Református Szemle 113.4 (2020)


Józsa Bertalan(309--352)

The current study aims to investigate the procedure of metaphorical creativity in the Gospel of John, using the “living bread” linguistic metaphor as a case study. The article is structured into three main sections. Following a brief introduction, the first section deals with the conceptual metaphor theory which serves as the methodological framework of the analysis; the second section carves out the background and textual analysis of the “living water” and “living bread” metaphors; and the third section demonstrates the interaction of the two metaphorical networks and points to the main argument that “living bread” was created through and stimulated by the well-known conventional metaphor “living water” in the conceptual system of the Gospel.

New TestamentJános evangéliuma, metafora, kenyér, képes beszéd, exegesis
Bekő István Márton(353--376)

Der Autor legt den Text von Mk 6,34–44 mit Hilfe des rezeptionskritischen Modells aus. Die rezeptionskritische Tetxtanalyse benutzt neue und alte hermeneutische Begriffe auf der Frontlinie der Schöpfung. Die leserorientierten Aspekte der Auslegung sind mit den historischkritischen Ergebnissen der Exegese verbunden. Die Vielfältigkeit der theologischen Fragestellung des Textes ist in Zusammenhang mit der Lebenssituation der Adressaten präsentiert. Dadurch ist zwischen den heutigen und den ersten Lesern/-Innen des Evangeliums ein aktiver Dialog zustandegekommen.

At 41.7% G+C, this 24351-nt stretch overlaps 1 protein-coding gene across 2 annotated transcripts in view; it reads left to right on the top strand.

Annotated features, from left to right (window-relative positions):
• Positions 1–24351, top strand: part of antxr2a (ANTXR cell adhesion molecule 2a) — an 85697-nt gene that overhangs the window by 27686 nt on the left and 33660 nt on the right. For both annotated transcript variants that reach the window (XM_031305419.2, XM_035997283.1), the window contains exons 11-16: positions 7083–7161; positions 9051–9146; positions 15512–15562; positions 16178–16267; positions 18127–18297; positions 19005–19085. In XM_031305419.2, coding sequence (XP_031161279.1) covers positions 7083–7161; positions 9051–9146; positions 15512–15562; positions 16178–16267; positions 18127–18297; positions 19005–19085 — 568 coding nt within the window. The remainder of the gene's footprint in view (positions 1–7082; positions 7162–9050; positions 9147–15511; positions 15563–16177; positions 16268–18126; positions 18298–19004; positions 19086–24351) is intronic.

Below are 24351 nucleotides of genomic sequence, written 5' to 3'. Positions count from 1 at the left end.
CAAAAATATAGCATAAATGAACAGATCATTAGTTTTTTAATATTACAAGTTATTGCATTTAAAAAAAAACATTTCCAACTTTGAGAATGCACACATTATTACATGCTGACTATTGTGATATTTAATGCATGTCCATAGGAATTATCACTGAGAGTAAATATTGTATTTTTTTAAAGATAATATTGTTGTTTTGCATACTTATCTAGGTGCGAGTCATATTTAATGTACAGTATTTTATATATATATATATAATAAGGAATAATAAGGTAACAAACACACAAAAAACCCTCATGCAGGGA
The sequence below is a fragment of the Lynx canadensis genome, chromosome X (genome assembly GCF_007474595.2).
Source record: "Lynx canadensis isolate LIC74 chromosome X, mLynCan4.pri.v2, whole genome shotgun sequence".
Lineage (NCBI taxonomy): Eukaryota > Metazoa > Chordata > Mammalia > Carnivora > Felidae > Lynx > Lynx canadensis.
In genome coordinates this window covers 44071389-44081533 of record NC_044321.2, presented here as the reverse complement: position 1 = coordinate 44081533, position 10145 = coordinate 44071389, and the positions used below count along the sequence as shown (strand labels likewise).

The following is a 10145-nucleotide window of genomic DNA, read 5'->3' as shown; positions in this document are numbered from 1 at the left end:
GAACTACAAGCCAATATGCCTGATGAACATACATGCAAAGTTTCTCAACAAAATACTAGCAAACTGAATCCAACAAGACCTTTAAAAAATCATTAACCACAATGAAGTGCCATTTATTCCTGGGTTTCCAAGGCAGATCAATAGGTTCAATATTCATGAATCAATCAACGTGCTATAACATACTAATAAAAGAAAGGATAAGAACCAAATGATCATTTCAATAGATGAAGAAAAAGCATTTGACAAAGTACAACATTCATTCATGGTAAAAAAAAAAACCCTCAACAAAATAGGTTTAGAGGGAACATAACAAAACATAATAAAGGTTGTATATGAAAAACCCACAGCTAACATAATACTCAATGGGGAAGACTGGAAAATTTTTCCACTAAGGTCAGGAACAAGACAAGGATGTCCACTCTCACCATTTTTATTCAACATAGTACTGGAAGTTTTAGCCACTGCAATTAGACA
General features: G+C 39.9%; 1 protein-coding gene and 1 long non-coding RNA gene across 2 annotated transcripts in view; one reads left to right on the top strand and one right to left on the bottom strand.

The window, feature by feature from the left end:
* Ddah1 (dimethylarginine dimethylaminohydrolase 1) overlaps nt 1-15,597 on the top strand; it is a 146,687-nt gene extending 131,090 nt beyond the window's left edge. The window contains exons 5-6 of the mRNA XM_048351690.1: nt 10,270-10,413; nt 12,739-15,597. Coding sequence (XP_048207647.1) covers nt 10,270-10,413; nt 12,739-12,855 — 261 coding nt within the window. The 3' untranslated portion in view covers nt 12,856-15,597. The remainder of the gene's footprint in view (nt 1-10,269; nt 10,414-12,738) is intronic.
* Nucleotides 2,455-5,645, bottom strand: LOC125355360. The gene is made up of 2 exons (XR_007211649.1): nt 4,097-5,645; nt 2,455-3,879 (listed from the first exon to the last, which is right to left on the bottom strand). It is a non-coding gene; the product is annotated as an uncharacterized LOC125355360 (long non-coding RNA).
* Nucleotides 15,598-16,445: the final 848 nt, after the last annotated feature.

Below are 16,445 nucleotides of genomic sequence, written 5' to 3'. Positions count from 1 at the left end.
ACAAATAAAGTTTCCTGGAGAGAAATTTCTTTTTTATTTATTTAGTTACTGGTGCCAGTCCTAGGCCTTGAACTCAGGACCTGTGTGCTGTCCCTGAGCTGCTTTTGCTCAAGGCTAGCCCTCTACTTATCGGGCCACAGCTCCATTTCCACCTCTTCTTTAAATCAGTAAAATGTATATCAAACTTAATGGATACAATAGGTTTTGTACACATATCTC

New Testamenthermeneutics, exegesis, recepciókritika, Márk 6:34-44
Debreczeni István(377--393)

Jürgen Moltmann unfolds the creative dialogue of theology and natural sciences along the subjects of creation and evolution. The earlier mechanistic and deterministic worldview collapsed as a result of the scientific discoveries of the 20th century. Moltmann observes a surprising parallel between the scientific theory on the one hand, and the Christian teaching about creation eschatologically oriented towards the future of God, on the other.

Systematic theologyJürgen Moltmann, eschatology, teremtés, pneümatológia
Buzogány Dezső(394--400)

A syllogism (Greek: συλλογισμός – “conclusion, inference”) is a kind of logical argument that applies deductive reasoning to arrive at a conclusion based on two or more propositions that are asserted or assumed to be true. Aristotle defines the syllogism as “a discourse in which certain (specific) things having been supposed, something different from the things supposed results of necessity because these things are so”. The Aristotelian syllogism dominated Western philosophical thought for many centuries in the Middle Ages. But the history of syllogistic thinking does not end with the Middle Ages. It continued to be used even by the church reformers of the 16th century. Thus, alongside a dialectic way of thinking, it contributed to the development of the new dogmatics coined by the church reformers in the 16th century

Systematic theology, Church historyPhilipp Melanchton, retorika, dialektika, szillogizmus, humanism, Reformation
Simon János(401--415)

The current article is the second part of a wider project, which aims to offer a systematic overview of the finance and accounting regulations in Romania pertinent to the churches, as well as of the church’s internal regulations regarding financial and accounting obligations and customs, and some accounting principles. In this part we focus on cash management, banking and budget. This paper is written primarily for Reformed ministers, students preparing for ministry, as well as church auditors working in church bookkeeping, accounting and finances.

Practical theologyegyházi adminisztráció, pénzügyvitel, gazdaság


Steiner József(416--419)

New Testament, Systematic theologyhistory of theology, tekintély, hagyomány, apostoli hagyomány, őskeresztyénség